The World Before Your Feet

The story of a man who spends his life walking the streets of New York, because he can.

What’s the longest walk you’ve ever gone on? Chances are it was just peanuts compared to the journey of Matthew Green, a genial bro who’s spent several years to a decade on a mission to walk all of New York City’s estimated 8,000 walkable miles. Jeremy Workman’s documentary The World Before Your Feet follows up Green through much of this, creating both a portrait of New York’s many secrets and of white male privilege. Workman is less concerned with the chronology of Green’s walk than what he learns about the city — the timeline frequently gets all Jeremy Bearimy when Green points out recurring motifs in architecture or signage, and Workman cuts between seasons mid-sentence.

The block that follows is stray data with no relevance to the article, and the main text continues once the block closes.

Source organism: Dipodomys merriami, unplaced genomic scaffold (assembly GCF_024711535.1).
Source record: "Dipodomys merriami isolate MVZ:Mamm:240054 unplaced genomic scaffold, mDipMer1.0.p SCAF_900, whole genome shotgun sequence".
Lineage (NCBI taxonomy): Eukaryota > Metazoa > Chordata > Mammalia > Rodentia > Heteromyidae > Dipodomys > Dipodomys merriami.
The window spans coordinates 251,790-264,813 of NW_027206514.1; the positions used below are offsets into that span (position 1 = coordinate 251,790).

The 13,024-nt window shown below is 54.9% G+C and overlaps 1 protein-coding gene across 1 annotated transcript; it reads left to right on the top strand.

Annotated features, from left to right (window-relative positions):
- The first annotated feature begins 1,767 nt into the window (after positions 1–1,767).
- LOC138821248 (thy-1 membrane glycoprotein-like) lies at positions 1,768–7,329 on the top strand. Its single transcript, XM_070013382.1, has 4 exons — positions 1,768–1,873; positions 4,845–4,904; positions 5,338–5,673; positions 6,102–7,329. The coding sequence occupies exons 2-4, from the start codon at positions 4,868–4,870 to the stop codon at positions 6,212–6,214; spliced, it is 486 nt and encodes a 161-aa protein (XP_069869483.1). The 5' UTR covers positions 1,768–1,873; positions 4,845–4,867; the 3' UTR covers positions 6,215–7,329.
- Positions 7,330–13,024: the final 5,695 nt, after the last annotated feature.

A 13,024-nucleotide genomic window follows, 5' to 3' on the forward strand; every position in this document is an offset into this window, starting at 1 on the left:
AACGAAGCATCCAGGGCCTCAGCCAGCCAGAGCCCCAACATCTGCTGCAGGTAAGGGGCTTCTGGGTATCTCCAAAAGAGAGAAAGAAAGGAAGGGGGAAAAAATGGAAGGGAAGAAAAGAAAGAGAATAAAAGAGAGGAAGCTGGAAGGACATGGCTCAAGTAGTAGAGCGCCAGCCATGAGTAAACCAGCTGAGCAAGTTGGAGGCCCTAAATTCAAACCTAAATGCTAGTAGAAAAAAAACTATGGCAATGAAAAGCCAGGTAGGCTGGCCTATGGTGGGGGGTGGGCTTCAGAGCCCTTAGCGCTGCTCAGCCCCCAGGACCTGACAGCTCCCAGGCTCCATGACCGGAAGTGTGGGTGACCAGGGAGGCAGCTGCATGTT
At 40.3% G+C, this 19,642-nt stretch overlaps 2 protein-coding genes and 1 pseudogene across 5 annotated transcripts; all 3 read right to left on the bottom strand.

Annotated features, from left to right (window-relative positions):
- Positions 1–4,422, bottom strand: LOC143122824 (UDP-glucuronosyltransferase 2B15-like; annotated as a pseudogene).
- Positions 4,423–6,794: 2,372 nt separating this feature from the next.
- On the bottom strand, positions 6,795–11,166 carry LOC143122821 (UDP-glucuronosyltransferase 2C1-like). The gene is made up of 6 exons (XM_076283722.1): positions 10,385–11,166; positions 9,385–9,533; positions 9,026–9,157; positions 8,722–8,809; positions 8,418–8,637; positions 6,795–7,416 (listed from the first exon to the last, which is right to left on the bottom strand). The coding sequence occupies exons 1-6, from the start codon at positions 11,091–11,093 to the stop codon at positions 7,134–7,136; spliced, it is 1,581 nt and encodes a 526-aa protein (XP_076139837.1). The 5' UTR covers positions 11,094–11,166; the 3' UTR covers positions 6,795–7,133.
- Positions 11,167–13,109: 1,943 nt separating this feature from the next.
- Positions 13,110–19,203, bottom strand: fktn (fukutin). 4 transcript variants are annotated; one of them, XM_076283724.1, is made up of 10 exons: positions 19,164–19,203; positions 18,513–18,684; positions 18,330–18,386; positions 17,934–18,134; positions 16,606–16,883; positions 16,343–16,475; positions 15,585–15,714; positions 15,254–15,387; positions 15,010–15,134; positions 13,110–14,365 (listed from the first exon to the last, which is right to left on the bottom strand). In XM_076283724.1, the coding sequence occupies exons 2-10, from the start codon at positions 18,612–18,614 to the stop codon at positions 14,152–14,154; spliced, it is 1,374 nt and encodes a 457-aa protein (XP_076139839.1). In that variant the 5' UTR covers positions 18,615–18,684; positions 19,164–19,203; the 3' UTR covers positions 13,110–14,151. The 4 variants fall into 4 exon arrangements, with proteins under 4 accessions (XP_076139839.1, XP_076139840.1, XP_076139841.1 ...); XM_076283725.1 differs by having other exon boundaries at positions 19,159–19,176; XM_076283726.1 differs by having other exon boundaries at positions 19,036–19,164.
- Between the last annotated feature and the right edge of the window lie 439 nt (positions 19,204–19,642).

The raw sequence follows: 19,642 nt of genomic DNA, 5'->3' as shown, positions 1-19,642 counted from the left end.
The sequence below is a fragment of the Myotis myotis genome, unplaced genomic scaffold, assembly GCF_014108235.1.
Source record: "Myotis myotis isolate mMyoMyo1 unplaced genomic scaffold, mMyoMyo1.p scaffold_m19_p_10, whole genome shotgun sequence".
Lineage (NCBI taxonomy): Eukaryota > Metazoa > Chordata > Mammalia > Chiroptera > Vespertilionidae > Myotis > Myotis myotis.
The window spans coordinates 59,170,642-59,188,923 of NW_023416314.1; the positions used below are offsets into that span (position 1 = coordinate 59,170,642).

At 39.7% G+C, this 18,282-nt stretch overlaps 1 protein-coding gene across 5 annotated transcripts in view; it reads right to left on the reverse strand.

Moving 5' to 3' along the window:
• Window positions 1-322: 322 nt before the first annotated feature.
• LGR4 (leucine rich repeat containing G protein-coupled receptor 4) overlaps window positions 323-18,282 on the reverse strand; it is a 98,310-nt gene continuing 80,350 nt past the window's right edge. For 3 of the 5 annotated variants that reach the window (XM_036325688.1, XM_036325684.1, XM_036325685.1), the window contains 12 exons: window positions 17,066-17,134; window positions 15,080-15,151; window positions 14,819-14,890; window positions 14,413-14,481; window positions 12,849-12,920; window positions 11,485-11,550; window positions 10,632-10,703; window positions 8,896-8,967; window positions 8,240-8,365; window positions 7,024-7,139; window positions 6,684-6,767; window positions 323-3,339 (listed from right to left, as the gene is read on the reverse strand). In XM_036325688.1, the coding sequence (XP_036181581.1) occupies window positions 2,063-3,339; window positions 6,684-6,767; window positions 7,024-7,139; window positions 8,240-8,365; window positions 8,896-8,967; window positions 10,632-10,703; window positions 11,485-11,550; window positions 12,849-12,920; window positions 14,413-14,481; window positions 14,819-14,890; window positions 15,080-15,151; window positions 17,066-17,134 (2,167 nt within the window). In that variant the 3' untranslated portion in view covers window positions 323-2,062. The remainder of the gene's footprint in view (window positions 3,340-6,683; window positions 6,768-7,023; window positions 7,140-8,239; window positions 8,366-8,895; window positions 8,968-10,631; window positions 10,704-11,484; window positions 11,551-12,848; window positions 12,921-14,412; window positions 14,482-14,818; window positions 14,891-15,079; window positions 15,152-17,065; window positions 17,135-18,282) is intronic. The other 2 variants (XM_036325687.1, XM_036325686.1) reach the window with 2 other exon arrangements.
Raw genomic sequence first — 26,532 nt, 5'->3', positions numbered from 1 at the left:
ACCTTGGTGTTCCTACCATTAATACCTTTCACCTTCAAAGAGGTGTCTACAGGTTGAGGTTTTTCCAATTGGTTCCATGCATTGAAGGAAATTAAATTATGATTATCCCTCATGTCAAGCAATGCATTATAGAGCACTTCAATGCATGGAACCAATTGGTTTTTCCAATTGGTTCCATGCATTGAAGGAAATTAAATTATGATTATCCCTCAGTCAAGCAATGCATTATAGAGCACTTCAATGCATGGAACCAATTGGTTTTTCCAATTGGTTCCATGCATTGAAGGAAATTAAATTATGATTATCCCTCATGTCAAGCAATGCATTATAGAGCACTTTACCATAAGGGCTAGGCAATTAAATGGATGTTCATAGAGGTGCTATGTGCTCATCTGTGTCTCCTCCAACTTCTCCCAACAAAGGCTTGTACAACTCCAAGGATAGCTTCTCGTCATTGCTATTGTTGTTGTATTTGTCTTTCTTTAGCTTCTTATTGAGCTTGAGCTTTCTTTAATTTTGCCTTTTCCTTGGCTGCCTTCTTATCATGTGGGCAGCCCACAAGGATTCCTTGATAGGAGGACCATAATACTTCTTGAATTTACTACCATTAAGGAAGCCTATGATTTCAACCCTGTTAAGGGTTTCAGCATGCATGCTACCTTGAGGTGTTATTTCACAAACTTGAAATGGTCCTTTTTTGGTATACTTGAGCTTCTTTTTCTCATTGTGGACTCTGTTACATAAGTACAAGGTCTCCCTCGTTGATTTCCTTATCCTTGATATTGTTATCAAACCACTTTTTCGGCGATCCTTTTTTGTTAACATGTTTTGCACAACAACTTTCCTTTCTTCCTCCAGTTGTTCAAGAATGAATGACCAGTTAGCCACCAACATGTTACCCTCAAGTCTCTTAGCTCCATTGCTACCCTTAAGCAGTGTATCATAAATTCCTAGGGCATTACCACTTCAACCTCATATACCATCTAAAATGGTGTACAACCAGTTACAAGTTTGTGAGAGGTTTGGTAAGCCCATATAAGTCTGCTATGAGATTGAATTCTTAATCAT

The extent of Green’s privilege becomes clear when he meets Garnette Cadogan, a writer from Jamaica who’s also a compulsive city-walker but who has to take great pains to appear as safe and non-threatening as possible when Walking While Black — no hoodies or dark clothing, and no sudden movements. Meanwhile, the savant-like Green can just walk into any situation wearing his standard uniform of a shorts, button-down shirt, and a baseball cap, and he’s perpetually couch-surfing with strangers. It doesn’t make The World Before Your Feet less enjoyable, but it’s a reminder that world isn’t equally before everyone’s feet.

Not rated. Opens Friday at the Roxie Theater.

Tags: , , ,

Related Stories